2020 Regular Session Legislative Update
circumstances, the 2020 Regular Session of the Kentucky General Assembly has
adjourned sine die.
With a reduced staff and
no visitors, efforts to promote social distancing left the marble corridors of
the Capitol much quieter than usual for the final days of a budget session.
However, the legislature continued to work tirelessly to complete the people’s
business in a timely, but healthy manner, meeting only 53 legislative
days—seven days less per the Kentucky Constitution.
The 2020 Regular Session
came to a close late Wednesday following several hours of final legislative
business in the chamber. The House and Senate spent most of the last 24 hours
of the session taking turns recessing to wait for the other chamber to catch up
on pending business. The tedious process of concurrence and veto overrides
almost resembles a game of chess, but nonetheless is essential to ensuring the
integrity of the Commonwealth’s legislative process.
Despite the unprecedented
affects that COVID-19 has had on our daily lives, we can be grateful that the
Constitution of Kentucky has assured stability in regards to the operation of
the three branches of government here in the Bluegrass. Just as the governor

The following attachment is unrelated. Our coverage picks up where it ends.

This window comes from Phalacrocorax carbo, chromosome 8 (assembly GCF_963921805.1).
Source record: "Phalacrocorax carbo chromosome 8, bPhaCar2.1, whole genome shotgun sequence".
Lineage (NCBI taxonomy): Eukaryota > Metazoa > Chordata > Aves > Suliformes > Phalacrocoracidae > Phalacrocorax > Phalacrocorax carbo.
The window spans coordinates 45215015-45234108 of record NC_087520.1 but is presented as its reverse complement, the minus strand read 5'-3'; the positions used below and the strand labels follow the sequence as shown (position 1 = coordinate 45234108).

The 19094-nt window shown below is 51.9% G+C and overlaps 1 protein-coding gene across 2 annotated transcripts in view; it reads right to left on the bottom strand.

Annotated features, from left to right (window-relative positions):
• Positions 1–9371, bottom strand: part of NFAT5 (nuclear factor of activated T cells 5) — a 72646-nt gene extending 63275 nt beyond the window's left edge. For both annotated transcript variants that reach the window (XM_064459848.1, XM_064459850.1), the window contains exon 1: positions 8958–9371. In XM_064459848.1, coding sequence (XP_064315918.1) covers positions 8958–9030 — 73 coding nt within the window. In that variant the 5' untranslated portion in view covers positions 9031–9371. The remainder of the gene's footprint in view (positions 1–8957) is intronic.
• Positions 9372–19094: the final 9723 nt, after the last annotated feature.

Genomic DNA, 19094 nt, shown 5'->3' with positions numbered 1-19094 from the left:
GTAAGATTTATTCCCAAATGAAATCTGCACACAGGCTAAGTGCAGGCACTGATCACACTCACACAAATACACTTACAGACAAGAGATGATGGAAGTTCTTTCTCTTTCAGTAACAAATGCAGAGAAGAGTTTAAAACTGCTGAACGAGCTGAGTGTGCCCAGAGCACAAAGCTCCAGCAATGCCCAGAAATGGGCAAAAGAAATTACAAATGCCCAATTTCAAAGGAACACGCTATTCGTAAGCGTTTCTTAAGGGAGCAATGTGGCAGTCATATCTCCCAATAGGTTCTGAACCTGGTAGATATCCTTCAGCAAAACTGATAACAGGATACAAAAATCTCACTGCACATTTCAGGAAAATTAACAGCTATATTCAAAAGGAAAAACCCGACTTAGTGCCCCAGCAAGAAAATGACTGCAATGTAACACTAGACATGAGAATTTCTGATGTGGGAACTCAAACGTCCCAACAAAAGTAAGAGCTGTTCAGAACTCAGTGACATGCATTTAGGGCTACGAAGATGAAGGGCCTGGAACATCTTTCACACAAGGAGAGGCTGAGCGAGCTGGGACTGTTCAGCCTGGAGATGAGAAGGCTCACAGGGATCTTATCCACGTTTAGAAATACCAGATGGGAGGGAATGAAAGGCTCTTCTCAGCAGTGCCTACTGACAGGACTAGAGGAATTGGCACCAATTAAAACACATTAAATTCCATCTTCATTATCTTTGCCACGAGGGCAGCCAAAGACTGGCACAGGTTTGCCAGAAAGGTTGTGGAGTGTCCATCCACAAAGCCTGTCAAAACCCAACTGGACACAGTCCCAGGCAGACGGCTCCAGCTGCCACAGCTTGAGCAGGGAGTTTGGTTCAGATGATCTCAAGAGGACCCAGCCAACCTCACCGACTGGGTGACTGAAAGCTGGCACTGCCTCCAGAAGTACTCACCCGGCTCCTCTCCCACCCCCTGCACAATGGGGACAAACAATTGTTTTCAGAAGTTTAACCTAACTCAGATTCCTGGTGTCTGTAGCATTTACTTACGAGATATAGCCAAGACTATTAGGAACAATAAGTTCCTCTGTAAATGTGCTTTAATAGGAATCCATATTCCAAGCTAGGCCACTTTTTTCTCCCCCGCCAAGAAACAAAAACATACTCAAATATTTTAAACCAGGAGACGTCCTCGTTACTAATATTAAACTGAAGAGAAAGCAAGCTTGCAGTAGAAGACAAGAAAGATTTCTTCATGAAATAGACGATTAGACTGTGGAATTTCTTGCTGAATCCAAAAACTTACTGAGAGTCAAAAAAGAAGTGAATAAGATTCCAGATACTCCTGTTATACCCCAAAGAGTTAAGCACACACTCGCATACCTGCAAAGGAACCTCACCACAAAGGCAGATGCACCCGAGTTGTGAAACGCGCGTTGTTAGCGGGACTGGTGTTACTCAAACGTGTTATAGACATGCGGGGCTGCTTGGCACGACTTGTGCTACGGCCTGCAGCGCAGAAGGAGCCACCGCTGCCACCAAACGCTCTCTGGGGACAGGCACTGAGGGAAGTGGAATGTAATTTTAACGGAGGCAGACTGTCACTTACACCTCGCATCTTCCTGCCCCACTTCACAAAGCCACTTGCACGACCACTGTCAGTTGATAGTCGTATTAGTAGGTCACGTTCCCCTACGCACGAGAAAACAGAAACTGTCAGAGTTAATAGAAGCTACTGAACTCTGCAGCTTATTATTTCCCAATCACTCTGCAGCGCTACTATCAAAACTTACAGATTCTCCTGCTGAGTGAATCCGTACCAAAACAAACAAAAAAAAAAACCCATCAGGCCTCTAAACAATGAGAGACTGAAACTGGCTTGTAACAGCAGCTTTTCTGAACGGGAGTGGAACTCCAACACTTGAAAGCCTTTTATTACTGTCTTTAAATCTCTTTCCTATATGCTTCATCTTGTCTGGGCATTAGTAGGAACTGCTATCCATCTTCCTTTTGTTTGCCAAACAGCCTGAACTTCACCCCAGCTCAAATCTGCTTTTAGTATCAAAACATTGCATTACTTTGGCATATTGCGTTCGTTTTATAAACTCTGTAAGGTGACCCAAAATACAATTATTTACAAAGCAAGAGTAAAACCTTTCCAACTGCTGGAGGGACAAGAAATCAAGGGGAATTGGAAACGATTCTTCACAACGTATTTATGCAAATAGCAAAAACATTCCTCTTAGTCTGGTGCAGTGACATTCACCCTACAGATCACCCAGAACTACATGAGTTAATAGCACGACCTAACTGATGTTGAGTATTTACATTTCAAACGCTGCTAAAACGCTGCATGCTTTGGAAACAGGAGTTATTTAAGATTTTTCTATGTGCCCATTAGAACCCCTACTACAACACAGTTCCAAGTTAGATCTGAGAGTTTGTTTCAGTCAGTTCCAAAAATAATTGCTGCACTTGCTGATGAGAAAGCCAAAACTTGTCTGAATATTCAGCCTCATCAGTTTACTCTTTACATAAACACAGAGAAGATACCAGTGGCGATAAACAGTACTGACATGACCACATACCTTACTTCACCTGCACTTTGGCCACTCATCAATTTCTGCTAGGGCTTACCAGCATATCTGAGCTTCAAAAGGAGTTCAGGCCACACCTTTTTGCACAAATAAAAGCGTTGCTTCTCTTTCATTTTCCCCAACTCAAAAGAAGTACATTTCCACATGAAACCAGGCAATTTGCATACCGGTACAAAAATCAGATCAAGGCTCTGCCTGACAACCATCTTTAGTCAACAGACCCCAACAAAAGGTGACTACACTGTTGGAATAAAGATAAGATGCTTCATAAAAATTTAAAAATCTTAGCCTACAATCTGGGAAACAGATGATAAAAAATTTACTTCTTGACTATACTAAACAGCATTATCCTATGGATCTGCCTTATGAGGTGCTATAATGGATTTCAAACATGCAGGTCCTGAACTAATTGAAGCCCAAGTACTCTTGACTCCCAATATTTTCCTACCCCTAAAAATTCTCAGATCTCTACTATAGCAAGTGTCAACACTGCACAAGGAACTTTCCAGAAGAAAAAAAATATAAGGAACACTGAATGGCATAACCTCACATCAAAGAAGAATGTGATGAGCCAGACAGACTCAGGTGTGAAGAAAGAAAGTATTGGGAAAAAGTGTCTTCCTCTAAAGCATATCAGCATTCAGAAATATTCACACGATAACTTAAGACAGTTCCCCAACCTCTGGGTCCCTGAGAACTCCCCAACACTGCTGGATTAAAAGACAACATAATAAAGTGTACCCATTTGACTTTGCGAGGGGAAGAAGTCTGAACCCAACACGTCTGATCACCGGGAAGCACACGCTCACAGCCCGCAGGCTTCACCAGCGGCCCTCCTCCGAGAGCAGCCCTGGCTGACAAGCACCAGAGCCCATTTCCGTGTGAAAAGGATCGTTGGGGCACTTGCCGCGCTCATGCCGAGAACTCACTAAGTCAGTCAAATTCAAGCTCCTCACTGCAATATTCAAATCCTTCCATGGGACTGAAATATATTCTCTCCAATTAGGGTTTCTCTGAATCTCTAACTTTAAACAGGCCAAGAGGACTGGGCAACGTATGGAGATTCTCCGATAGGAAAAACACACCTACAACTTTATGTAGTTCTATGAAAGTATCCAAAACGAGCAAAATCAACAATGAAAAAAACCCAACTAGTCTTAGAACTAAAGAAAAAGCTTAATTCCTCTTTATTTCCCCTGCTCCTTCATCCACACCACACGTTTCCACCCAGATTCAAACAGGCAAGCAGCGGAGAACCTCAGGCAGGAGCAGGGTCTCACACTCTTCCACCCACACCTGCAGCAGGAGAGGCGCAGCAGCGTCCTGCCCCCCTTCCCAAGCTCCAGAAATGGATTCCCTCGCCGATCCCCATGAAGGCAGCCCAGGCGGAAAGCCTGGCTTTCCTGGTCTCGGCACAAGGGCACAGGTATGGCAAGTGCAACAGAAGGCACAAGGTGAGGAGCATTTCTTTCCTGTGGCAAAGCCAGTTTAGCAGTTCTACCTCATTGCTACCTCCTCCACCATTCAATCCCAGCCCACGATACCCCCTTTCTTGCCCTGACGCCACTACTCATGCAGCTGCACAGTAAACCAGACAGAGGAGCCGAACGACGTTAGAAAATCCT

would argue he is fulfilling his responsibility as the state's chief executive,
the legislature also fulfilled ours. The
Constitution of Kentucky grants the legislative branch with the responsibility
of making policy. It also grants the governor the ability to provide input in
that process, and one of those is his authority to veto legislation that is
passed. However, the legislature is granted the authority to override the
governor’s veto. We exercised that authority in the final week of the 2020
One of the vetoes
overridden by the legislature in the final week of session was Senate Bill 2.
It was unfortunate that the governor chose to veto this bill, because it is
supported by the vast majority of Kentuckians, and according to the
National Association of State Legislators, we now join 36 other states that have voter ID requirements.
It is essential that we
maintain the credibility of our elections. In recent years, we have had many
races determined by single digit vote totals, therefore, we should do what we
can to ensure that our voter registration logs are up to date and voters are
who they say they are. This bill helps solidify these concerns and helps
maintain the integrity of Kentucky’s election process.
Under Senate Bill 2, voters
have the option to provide any ID with their photo on it such as a student ID
or employee ID. Voters can also provide their social security, food stamp, SNAP
benefit and more. Not only does Senate Bill 2 include provisions for a free ID